Home > Sample chapters > Software Engineering > Software engineering practices

Demystifying the Black Art of Software Estimation: What Is an "Estimate"?

Relationship Between Estimates and Plans

Estimation and planning are related topics, but estimation is not planning, and planning is not estimation. Estimation should be treated as an unbiased, analytical process; planning should be treated as a biased, goal-seeking process. With estimation, it’s hazardous to want the estimate to come out to any particular answer. The goal is accuracy; the goal is not to seek a particular result. But the goal of planning is to seek a particular result. We deliberately (and appropriately) bias our plans to achieve specific outcomes. We plan specific means to reach a specific end.

Estimates form the foundation for the plans, but the plans don’t have to be the same as the estimates. If the estimates are dramatically different from the targets, the project plans will need to recognize that gap and account for a high level of risk. If the estimates are close to the targets, then the plans can assume less risk.

Both estimation and planning are important, but the fundamental differences between the two activities mean that combining the two tends to lead to poor estimates and poor plans. The presence of a strong planning target can lead to substitution of the target for an analytically derived estimate; project members might even refer to the target as an “estimate,” giving it a halo of objectivity that it doesn’t deserve.

Here are examples of planning considerations that depend in part on accurate estimates:

  • Creating a detailed schedule

  • Identifying a project’s critical path

  • Creating a complete work breakdown structure

  • Prioritizing functionality for delivery

  • Breaking a project into iterations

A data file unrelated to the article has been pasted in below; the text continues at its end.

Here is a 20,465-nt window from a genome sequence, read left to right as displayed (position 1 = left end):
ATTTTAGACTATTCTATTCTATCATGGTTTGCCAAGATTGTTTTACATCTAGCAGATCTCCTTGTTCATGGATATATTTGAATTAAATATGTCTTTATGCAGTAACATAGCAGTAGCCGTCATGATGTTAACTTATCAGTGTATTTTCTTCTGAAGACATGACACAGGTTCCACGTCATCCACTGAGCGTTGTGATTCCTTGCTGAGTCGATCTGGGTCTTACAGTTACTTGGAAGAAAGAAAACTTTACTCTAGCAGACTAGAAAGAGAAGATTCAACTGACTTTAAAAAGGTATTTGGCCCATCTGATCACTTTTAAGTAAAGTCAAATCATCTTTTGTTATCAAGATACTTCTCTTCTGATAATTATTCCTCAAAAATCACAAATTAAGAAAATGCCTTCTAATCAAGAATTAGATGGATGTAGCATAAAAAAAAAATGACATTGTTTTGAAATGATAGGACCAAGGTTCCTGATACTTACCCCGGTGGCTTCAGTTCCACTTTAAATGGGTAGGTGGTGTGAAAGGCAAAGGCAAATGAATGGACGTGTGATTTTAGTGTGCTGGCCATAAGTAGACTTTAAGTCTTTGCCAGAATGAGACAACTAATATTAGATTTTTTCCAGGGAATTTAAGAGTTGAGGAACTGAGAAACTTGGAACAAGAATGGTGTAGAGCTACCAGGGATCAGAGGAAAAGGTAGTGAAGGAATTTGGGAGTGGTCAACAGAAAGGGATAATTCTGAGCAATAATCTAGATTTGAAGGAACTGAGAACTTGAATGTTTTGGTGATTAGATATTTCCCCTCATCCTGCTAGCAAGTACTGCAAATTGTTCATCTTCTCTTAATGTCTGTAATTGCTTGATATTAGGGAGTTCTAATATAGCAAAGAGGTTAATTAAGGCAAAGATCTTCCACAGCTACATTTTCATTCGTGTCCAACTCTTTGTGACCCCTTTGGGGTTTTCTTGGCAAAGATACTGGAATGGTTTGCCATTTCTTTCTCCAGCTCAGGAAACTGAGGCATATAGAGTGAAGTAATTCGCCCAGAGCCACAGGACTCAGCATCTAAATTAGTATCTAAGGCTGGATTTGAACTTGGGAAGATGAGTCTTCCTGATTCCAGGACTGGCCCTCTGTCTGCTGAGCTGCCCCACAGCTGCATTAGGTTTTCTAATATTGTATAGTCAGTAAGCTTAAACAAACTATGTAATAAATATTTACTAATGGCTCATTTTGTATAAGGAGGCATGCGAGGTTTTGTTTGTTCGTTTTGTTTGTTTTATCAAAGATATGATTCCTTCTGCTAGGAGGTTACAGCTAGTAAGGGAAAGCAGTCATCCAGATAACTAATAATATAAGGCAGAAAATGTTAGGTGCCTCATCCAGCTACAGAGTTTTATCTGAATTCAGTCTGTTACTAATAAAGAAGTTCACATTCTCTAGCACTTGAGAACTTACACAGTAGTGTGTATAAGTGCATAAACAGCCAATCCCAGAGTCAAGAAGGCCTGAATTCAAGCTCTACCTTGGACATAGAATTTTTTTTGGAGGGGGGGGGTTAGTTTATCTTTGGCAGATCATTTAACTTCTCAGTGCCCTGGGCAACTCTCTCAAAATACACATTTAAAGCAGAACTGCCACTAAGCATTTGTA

Accurate estimates support better work in each of these areas (and Chapter 21, “Estimating Planning Parameters,” goes into more detail on these topics).

Communicating about Estimates, Targets, and Commitments

One implication of the close and sometimes confusing relationship between estimation and planning is that project stakeholders sometimes miscommunicate about these activities. Here’s an example of a typical miscommunication:

Executive: How long do you think this project will take? We need to have this software ready in 3 months for a trade show. I can’t give you any more team members, so you’ll have to do the work with your current staff. Here’s a list of the features we’ll need.

Project Lead: OK, let me crunch some numbers, and get back to you.

Later...

Project Lead: We’ve estimated the project will take 5 months.

Executive: Five months!? Didn’t you hear me? I said we needed to have this software ready in 3 months for a trade show!

In this interaction, the project lead will probably walk away thinking that the executive is irrational, because he is asking for the team to deliver 5 months’ worth of functionality in 3 months. The executive will walk away thinking that the project lead doesn’t “get” the business reality, because he doesn’t understand how important it is to be ready for the trade show in 3 months.

Note in this example that the executive was not really asking for an estimate; he was asking the project lead to come up with a plan to hit a target. Most executives don’t have the technical background that would allow them to make fine distinctions between estimates, targets, commitments, and plans. So it becomes the technical leader’s responsibility to translate the executive’s request into more specific technical terms.

Here’s a more productive way that the interaction could go:

Executive: How long do you think this project will take? We need to have this software ready in 3 months for a trade show. I can’t give you any more team members, so you’ll have to do the work with your current staff. Here’s a list of the features we’ll need.

Project Lead: Let me make sure I understand what you’re asking for. Is it more important for us to deliver 100% of these features, or is it more important to have something ready for the trade show?

Executive: We have to have something ready for the trade show. We’d like to have 100% of those features if possible.

Project Lead: I want to be sure I follow through on your priorities as best I can. If it turns out that we can’t deliver 100% of the features by the trade show, should we be ready to ship what we’ve got at trade show time, or should we plan to slip the ship date beyond the trade show?

Executive: We have to have something for the trade show, so if push comes to shove, we have to ship something, even if it isn’t 100% of what we want.

Project Lead: OK, I’ll come up with a plan for delivering as many features as we can in the next 3 months.